Provident One is a decentralized vehicle that runs on top of the Ethereum blockchain. It features insurance plans entities can subscribe to, a way for subscribers to claim to the insurance and a investment fund with a token that gives liquidity to the fund.
It uses Truffle as a contract development framework.
If you glance over the
contracts/ directory, you will find a not very well known way of architecting Ethereum contracts. This architecture has been chosen to allow for code modularity and allowing good upgradability of certain parts of the system.
It is explained in more detail in the whitepaper section 3, Implementation.
The recommended workflow for developing and contributing to the contracts is using the
truffle console for compiling, deploying and playing with contracts. In order to do that, just:
$ npm install -g truffle ethereumjs-testrpc $ testrpc // leave process running $ truffle console > compile Compiling InsuranceFund.sol ... > migrate --reset ... > InsuranceFund.deployed() Insurance Fund deployed eth-pudding object
You need to be running a Ethereum node with RPC enabled for Truffle to connect. In this example, we are just running it with testrpc, which is a in-memory RPC enabled node written in JS, that is very fast for development and testing. This can be run also on a private blockchain running with geth, the Ethereum testnet or the mainnet. See Truffle network configuration for more info.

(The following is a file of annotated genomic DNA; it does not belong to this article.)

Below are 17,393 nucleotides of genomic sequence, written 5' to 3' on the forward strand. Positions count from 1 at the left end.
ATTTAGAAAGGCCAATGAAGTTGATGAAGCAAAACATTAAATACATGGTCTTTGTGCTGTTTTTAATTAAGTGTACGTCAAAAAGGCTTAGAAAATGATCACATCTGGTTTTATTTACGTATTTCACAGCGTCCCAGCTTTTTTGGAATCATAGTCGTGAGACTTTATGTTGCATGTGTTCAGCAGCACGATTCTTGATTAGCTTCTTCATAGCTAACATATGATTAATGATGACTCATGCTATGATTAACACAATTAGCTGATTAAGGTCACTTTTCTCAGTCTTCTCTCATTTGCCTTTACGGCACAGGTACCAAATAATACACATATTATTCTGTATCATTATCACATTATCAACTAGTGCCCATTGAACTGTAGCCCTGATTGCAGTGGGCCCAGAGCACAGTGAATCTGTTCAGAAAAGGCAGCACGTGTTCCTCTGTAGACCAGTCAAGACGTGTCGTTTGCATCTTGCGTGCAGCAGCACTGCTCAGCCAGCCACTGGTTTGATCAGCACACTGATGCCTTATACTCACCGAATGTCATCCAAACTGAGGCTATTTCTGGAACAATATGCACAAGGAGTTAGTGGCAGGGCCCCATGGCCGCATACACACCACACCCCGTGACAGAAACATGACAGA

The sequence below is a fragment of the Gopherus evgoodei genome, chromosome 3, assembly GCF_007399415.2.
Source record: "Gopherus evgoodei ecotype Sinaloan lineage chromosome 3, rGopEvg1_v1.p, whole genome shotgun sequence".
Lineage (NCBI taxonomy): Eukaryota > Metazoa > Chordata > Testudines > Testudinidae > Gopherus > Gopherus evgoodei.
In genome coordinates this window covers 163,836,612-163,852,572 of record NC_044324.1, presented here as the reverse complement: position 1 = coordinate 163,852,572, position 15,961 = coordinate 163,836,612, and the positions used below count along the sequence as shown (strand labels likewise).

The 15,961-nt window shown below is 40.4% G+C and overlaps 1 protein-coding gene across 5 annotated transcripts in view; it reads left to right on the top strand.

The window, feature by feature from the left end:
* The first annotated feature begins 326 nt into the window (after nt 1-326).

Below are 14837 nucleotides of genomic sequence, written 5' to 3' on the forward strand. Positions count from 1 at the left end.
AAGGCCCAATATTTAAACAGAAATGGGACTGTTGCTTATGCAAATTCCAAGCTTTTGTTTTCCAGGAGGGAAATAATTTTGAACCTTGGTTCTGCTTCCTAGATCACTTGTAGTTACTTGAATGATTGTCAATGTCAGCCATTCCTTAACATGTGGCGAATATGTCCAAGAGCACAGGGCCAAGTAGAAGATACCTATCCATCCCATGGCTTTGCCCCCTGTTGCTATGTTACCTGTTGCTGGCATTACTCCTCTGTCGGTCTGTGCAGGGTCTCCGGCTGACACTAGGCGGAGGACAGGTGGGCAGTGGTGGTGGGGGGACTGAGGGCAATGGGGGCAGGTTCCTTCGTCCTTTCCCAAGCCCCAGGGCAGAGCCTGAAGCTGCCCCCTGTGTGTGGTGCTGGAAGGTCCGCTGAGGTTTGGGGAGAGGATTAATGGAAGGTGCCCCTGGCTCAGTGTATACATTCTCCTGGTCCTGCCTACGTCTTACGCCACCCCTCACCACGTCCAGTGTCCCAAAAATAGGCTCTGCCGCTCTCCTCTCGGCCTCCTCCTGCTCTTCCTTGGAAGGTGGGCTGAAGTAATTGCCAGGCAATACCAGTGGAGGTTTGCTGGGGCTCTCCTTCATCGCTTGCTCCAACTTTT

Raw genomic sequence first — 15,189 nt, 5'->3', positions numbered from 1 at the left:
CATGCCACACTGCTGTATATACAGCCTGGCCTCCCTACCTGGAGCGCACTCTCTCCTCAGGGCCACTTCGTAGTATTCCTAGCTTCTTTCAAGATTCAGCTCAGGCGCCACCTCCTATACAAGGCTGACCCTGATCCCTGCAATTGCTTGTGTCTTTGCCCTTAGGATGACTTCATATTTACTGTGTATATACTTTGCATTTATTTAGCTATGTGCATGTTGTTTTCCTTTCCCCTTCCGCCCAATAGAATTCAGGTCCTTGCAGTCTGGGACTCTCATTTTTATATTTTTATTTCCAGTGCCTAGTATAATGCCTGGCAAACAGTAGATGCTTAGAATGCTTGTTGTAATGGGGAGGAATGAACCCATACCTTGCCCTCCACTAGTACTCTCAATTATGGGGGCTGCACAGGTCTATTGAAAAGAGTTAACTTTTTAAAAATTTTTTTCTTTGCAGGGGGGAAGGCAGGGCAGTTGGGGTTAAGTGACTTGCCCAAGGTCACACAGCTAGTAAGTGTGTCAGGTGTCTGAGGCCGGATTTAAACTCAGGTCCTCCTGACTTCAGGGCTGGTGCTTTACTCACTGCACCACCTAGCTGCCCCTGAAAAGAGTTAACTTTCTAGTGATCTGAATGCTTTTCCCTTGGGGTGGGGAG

We have been finding TDD to be a very good way to develop Solidity contracts, as it gives the peace of mind that you are not creating bugs as you continue developing.
For running in the CI, a Docker image has been created for the sake of simplicity. It starts a testrpc node and runs the tests against it.
Right now, there are lots of tests missing to cover the entire functionallity of the system. Help with tests is needed and apprecited.
No Pull Requests will be merged unless there is a test case for that functionallity and all tests are passing in the CI.
We truly believe Provident One to be a community effort. If you are interested in its development, don't hesitate to join the community on Slack
Provident One is licensed under the GNU AGPLv3 license